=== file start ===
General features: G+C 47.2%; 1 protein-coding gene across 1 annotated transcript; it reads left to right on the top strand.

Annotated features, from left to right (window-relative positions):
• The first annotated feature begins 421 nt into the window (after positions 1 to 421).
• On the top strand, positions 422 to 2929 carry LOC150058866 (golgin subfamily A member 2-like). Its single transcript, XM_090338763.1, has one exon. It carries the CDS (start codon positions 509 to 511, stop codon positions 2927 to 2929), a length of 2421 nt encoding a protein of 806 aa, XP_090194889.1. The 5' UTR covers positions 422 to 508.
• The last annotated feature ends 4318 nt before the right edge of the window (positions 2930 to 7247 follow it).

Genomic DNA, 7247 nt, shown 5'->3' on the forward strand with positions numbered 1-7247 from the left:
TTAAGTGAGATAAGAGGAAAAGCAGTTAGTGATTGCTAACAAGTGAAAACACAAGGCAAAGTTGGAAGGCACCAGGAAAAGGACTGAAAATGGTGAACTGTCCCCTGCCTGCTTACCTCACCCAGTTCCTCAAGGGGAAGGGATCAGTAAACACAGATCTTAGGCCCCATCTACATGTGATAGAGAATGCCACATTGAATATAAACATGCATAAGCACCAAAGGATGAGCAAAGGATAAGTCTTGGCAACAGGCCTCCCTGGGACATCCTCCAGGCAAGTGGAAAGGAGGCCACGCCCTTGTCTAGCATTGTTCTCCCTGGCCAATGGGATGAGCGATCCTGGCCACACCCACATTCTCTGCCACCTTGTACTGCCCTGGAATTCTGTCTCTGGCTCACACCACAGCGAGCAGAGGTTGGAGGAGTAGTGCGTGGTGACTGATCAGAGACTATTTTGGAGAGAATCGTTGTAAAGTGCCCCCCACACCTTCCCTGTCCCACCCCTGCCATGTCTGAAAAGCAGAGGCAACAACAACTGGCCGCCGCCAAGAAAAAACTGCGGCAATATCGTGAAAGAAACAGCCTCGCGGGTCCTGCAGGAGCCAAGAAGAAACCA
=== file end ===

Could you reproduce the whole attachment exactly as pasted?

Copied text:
General features: G+C 47.2%; 1 protein-coding gene across 1 annotated transcript; it reads left to right on the top strand.

Annotated features, from left to right (window-relative positions):
• The first annotated feature begins 421 nt into the window (after positions 1 to 421).
• On the top strand, positions 422 to 2929 carry LOC150058866 (golgin subfamily A member 2-like). Its single transcript, XM_090338763.1, has one exon. It carries the CDS (start codon positions 509 to 511, stop codon positions 2927 to 2929), a length of 2421 nt encoding a protein of 806 aa, XP_090194889.1. The 5' UTR covers positions 422 to 508.
• The last annotated feature ends 4318 nt before the right edge of the window (positions 2930 to 7247 follow it).

Genomic DNA, 7247 nt, shown 5'->3' on the forward strand with positions numbered 1-7247 from the left:
TTAAGTGAGATAAGAGGAAAAGCAGTTAGTGATTGCTAACAAGTGAAAACACAAGGCAAAGTTGGAAGGCACCAGGAAAAGGACTGAAAATGGTGAACTGTCCCCTGCCTGCTTACCTCACCCAGTTCCTCAAGGGGAAGGGATCAGTAAACACAGATCTTAGGCCCCATCTACATGTGATAGAGAATGCCACATTGAATATAAACATGCATAAGCACCAAAGGATGAGCAAAGGATAAGTCTTGGCAACAGGCCTCCCTGGGACATCCTCCAGGCAAGTGGAAAGGAGGCCACGCCCTTGTCTAGCATTGTTCTCCCTGGCCAATGGGATGAGCGATCCTGGCCACACCCACATTCTCTGCCACCTTGTACTGCCCTGGAATTCTGTCTCTGGCTCACACCACAGCGAGCAGAGGTTGGAGGAGTAGTGCGTGGTGACTGATCAGAGACTATTTTGGAGAGAATCGTTGTAAAGTGCCCCCCACACCTTCCCTGTCCCACCCCTGCCATGTCTGAAAAGCAGAGGCAACAACAACTGGCCGCCGCCAAGAAAAAACTGCGGCAATATCGTGAAAGAAACAGCCTCGCGGGTCCTGCAGGAGCCAAGAAGAAACCA